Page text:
Cookies on this website

We use cookies to ensure that we give you the best experience on our website. If you click 'Accept all cookies' we'll assume that you are happy to receive all cookies and you won't see this message again. If you click 'Reject all non-essential cookies' only necessary cookies providing core functionality such as security, network management, and accessibility will be enabled. Click 'Find out more' for information on how to change your cookie settings.

Ischemia/reperfusion injury is an unavoidable consequence of organ transplantation that results in the generation of reactive oxygen species and the initiation of an inflammatory response. The characteristic features of ischemia/reperfusion injury involve the activation of endothelium by reactive oxygen species and inflammatory cytokines, induction of adhesion molecules (for example, P-selectin and E-selectin), adherence of platelets, and infiltration by leukocytes consisting initially of neutrophils with subsequent infiltration by monocytes, macrophages, and T lymphocytes. In this review, we consider the current evidence for involvement of chemokines during the period after ischemia/reperfusion injury and examine the temporal relation between chemokine expression and leukocyte infiltration. Changes in the profile of chemokines after ischemia/reperfusion injury, in association with upregulation of endothelial adhesion molecules, may contribute to the immunogenicity of a transplanted organ by increasing its ability to recruit particular leukocyte subsets at specific time points after ischemia/reperfusion injury. © 2002 Lippincott Williams & Wilkins, Inc.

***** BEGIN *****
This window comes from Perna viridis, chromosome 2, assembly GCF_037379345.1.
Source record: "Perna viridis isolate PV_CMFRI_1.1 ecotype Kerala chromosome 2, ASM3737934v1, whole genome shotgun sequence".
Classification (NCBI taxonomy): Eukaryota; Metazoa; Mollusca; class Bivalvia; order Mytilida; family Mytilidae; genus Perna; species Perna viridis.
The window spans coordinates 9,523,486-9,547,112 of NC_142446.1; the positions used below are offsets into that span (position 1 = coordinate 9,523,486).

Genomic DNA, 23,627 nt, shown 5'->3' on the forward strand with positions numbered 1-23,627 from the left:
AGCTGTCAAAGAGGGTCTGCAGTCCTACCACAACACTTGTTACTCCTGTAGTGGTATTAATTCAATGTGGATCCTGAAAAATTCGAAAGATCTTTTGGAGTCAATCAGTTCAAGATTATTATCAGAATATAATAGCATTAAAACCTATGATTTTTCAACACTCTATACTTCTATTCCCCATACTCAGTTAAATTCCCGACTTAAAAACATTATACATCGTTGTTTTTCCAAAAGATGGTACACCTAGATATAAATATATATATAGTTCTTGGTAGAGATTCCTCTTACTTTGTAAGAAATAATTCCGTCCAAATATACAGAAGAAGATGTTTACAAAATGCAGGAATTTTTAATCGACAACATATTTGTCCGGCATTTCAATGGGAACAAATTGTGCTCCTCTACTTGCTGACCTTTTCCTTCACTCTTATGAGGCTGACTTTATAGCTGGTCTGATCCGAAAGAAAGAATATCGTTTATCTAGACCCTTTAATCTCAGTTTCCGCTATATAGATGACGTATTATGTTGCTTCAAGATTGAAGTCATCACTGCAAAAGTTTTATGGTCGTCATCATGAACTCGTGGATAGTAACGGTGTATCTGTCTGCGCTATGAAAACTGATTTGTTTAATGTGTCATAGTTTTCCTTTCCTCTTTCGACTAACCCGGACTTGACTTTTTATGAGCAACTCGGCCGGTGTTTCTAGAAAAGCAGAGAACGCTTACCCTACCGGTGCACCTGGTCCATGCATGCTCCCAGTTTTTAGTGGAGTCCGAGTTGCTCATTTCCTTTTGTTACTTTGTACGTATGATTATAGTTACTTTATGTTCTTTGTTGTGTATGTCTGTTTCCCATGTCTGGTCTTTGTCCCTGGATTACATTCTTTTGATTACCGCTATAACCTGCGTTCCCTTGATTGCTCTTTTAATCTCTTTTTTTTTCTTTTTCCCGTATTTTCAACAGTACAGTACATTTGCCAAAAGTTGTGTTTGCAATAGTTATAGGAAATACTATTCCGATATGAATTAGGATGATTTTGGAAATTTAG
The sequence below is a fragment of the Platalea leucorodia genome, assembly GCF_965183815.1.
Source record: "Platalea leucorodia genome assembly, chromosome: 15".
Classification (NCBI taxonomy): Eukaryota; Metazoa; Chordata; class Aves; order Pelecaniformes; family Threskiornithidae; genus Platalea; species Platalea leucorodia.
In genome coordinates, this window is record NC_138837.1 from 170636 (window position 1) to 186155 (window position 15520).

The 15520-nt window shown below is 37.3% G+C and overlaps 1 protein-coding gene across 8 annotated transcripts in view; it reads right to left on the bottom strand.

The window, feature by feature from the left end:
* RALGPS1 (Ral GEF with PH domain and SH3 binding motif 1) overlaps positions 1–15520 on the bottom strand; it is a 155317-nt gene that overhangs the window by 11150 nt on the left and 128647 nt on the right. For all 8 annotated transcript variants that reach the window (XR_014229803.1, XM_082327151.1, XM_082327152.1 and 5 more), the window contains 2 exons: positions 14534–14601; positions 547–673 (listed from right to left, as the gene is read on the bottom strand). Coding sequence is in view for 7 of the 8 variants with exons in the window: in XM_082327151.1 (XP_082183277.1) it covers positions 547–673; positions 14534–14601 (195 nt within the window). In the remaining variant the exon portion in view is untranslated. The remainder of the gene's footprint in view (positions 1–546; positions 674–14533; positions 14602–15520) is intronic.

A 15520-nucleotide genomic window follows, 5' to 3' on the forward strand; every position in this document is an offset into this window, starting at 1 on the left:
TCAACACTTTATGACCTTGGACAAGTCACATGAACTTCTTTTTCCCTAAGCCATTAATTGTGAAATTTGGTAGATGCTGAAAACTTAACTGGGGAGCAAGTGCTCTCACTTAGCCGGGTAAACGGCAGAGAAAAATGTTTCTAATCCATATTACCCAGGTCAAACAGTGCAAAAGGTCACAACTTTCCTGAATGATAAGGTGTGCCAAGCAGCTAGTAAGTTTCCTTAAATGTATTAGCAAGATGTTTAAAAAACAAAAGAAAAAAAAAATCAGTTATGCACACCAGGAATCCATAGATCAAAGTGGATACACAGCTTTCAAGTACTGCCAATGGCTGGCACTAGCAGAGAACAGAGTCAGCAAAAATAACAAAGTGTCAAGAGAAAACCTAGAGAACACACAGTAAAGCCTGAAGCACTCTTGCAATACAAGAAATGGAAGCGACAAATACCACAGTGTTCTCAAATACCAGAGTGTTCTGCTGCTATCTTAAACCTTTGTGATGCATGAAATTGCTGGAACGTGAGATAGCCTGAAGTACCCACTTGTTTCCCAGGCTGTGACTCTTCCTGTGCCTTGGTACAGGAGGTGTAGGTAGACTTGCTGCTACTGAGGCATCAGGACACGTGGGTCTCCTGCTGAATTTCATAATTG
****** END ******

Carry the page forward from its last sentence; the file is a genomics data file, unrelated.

Original publication




Journal article


Current Opinion in Organ Transplantation

Publication Date





100 - 106